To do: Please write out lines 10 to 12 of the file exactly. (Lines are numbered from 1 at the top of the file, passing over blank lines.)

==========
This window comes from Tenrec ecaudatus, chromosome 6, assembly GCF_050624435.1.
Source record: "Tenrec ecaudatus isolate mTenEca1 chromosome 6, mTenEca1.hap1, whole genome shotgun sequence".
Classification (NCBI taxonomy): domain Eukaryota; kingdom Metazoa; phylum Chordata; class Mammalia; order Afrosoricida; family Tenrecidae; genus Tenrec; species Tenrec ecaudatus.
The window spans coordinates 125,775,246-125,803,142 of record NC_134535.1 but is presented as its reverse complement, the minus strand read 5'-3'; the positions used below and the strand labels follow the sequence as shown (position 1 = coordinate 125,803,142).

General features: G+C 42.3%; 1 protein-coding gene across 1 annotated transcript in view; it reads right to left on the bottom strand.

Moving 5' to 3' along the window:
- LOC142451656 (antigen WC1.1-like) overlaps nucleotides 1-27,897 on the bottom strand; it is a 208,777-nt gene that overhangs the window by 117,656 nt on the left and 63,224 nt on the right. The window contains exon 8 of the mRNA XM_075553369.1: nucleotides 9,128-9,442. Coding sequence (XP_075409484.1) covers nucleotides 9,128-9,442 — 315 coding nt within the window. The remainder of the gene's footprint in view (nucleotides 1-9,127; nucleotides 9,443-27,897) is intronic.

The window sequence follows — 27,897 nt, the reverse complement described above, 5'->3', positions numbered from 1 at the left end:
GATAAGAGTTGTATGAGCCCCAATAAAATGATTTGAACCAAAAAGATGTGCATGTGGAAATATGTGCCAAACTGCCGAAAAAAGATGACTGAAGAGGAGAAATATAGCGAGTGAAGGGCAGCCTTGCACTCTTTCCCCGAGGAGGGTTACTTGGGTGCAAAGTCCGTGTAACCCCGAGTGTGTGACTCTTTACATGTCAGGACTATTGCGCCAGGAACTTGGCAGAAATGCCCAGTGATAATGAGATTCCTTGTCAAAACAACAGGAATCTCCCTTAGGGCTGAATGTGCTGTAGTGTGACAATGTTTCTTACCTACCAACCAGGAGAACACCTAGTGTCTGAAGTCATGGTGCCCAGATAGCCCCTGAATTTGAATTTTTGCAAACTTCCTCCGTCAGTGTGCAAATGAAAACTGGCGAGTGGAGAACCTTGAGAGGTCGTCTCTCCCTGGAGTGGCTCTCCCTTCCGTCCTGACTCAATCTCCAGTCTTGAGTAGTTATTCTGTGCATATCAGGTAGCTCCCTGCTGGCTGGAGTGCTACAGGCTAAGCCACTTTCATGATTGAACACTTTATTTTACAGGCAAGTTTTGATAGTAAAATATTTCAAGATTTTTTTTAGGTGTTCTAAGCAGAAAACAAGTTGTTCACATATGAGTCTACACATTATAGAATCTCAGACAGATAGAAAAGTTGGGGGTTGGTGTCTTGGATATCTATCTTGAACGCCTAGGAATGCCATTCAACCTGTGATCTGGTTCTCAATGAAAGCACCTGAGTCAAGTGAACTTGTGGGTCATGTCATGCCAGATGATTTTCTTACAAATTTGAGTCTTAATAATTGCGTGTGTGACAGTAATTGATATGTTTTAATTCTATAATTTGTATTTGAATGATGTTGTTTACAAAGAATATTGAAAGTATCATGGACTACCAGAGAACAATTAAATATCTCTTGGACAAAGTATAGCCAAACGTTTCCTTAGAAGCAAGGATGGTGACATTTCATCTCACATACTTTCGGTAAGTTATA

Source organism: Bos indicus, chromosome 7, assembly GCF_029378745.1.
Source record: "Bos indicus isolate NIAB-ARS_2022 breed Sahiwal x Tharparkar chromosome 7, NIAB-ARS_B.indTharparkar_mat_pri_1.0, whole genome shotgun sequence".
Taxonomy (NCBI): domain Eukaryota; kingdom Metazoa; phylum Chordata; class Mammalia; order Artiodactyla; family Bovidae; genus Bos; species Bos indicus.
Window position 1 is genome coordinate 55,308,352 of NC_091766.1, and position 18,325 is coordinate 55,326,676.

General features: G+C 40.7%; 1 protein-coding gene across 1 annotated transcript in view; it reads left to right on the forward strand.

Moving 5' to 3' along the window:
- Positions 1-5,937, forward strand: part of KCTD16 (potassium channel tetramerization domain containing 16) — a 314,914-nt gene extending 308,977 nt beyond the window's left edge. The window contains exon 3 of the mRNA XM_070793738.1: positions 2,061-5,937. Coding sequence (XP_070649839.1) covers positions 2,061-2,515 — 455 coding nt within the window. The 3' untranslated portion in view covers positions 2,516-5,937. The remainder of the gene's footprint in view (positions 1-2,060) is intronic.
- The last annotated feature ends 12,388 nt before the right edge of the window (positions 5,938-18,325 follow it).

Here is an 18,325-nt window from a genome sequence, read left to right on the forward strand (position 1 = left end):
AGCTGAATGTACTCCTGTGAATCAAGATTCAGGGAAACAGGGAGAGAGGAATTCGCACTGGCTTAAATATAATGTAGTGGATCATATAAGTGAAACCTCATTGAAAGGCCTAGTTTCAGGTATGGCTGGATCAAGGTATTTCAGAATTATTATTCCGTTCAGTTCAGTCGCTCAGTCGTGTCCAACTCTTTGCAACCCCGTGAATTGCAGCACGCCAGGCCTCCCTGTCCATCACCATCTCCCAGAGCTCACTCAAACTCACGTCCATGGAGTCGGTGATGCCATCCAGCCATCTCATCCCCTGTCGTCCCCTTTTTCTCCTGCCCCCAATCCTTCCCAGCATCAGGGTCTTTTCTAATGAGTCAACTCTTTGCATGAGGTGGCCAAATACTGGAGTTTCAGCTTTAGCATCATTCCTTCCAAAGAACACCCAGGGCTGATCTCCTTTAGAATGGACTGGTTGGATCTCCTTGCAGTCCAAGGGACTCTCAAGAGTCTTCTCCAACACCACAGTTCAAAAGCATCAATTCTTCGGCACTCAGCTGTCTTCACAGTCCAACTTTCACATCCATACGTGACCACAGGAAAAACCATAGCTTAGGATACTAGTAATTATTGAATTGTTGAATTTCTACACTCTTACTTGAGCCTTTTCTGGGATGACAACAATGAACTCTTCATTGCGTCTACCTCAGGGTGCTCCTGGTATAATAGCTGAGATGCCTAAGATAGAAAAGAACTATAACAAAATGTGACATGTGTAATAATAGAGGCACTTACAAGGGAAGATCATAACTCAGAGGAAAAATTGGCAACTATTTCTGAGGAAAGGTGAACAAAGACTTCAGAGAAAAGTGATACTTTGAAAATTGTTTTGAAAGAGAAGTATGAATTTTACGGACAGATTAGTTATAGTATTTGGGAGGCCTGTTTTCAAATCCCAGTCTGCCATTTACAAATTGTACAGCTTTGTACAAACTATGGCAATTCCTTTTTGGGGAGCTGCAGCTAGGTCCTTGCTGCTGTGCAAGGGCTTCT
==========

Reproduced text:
Source organism: Bos indicus, chromosome 7, assembly GCF_029378745.1.
Source record: "Bos indicus isolate NIAB-ARS_2022 breed Sahiwal x Tharparkar chromosome 7, NIAB-ARS_B.indTharparkar_mat_pri_1.0, whole genome shotgun sequence".
Taxonomy (NCBI): domain Eukaryota; kingdom Metazoa; phylum Chordata; class Mammalia; order Artiodactyla; family Bovidae; genus Bos; species Bos indicus.